True, like Davesrose said there might be some real enhancements .. but the cost of enhancing movie rig is more than this.
Yeah....it's going to be some time before lossless is mainstream. My favorite A/V brand isn't offering recievers with TrueHD or DTS-HD MA yet. Add that to many HD players not being able to output multichannel lossless, and I figure I'll wait to consider upgrading my current rig. But the good thing about these tracks on movies is they're backwards compatible with DD or DTS....while not mantaining absolute 24bit audio, they still can sound pretty good on an older system.
post #25 of 60
Some interesting news

Blu-ray may have taken a commanding lead in the next-generation format war, but the group has a big problem looming: early supporters of the format will be left out in the cold when the Blu-ray Disc Association introduces BD Profile 2.0

Unlike HD DVD, which mandated features such as local storage, a second video and audio decoder for picture-in-picture, and a network connection from the very beginning,

the companies behind Blu-ray took a different approach. Initial hardware players lacked these capabilities in order to keep costs down.

None of the Profile 1.0 players can be upgraded to Profile 1.1, which was finalized recently, with the exception of the PlayStation 3 -- whose update arrived in mid-December. Likewise, Profile 2.0 is expected to arrive in October bringing Internet connectivity that Profile 1.1 players lack.

Representatives at the Blu-ray booth at CES told BetaNews that the PlayStation 3 is currently the only player they would recommend, due to upcoming changes to the platform. But Pioneer, Samsung, Panasonic and Sony have all been selling standalone Blu-ray players to customers.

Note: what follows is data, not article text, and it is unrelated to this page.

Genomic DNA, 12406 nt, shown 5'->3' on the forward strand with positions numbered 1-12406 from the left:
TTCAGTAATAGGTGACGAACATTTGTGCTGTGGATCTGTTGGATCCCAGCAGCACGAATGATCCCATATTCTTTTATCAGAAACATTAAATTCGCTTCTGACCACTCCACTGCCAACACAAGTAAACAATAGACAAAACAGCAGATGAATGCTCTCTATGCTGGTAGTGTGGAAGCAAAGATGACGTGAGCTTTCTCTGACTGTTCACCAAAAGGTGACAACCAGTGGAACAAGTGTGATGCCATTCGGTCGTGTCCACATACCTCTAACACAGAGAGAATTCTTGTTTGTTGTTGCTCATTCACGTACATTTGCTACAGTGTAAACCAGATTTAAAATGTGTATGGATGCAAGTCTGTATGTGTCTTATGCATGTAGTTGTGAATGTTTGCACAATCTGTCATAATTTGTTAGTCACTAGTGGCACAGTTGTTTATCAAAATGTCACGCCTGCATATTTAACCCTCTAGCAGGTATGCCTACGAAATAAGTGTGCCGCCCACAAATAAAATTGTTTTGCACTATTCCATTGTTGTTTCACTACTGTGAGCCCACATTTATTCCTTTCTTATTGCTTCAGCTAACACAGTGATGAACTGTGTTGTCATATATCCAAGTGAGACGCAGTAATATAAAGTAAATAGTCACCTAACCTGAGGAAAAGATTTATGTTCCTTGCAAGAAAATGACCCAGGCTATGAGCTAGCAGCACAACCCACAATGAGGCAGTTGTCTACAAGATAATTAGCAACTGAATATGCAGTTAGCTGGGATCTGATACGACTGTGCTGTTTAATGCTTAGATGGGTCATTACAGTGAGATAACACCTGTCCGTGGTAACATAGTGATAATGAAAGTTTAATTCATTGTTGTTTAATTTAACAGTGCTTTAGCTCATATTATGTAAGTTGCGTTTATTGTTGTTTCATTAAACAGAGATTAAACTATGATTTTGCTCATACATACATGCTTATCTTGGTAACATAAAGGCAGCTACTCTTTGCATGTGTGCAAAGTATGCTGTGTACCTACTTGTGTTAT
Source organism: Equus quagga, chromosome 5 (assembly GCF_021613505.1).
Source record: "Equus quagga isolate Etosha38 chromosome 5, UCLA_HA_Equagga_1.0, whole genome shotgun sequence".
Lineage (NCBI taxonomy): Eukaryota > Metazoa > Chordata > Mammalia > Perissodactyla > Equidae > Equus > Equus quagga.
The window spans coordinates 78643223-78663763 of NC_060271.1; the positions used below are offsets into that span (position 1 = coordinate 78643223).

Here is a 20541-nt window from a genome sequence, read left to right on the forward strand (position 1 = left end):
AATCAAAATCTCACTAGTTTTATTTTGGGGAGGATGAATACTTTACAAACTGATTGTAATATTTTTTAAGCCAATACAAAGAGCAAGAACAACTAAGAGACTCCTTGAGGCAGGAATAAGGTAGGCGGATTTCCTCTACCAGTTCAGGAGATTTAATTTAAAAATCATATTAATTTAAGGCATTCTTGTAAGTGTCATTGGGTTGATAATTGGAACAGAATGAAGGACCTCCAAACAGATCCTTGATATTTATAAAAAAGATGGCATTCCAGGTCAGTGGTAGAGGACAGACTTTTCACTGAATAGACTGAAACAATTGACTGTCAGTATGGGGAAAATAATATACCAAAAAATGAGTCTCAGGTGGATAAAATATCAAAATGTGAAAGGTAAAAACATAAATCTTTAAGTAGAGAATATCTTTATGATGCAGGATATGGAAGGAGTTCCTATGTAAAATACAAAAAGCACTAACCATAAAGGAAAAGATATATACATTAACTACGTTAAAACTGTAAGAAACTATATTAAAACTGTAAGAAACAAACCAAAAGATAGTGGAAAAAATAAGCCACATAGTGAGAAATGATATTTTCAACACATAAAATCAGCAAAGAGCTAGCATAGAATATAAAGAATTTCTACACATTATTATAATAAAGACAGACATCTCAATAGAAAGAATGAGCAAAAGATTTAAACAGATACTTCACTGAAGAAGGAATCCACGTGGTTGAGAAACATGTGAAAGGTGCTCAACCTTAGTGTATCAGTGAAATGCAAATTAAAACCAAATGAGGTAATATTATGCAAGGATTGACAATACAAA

In order to allay confusion, the BDA has adopted special labels that will be placed on Blu-ray movies. Those with a "Bonus View" sticker will require Profile 1.1 players, while those with "BD Live" will require Profile 2.0...


When BetaNews asked developers of BD Live whether they were concerned about a backlash from early adopters who supported the format from the beginning, we were told: "They knew what they were getting into..."

BDA President Andy Parsons echoed that sentiment at the Blu-ray press conference Monday, telling BetaNews that it's normal for new technology to change and older hardware to become obsolete. He added that early Blu-ray owners can continue to do everything they could in the beginning: watch movies in high-definition.

Still, the confusion will only likely further alienate existing and potential customers of the nascent format. One key Blu-ray developer told BetaNews that although he builds discs for studios including Fox and Lionsgate, he did not buy a Blu-ray player for personal use...
source





And some news from Toshiba:

Toshiba...today announced that it is stepping up its successful
marketing campaign for HD DVD as it experienced record-breaking unit sales
in the fourth quarter of 2007. Major initiatives, including joint
advertising campaigns with studios and extended pricing strategies will
begin in mid- January and are designed to spotlight the superior benefits
of HD DVD as well as the benefits HD DVD brings to a consumer's current DVD
library by upconverting standard DVDs via the HDMI(TM) output to near high
definition picture quality.

As Toshiba achieved the #1 sales volume in the next generation DVD
category with an approximately 50 percent market share in 2007, HD DVD is
proven to be the format of choice for consumers. Coupled with an 80 percent
plus market share of all next generation DVD equipped notebooks for the 4th
quarter 2007, the HD DVD format has already paved the way to a high
definition digital AV solution by eliminating the boundaries between the
consumer's living room and on the go.

HD DVD not only creates the ultimate high definition entertainment
experience, leveraging all of the promise of the format such as superior
audio/video performance, Web-enabled network capabilities and advanced
interactive features - it also has a high-level of compatibility with DVD.
With DVD upconversion via the HDMI output, HD DVD players instantly make a
movie lover's existing DVD library look better than ever.

"HD DVD is the best way to watch movies in high definition," said Jodi
Sally, Vice President of Marketing, Toshiba's Digital A/V Group. "Our HD
DVD players not only play back approximately 800 HD DVD titles available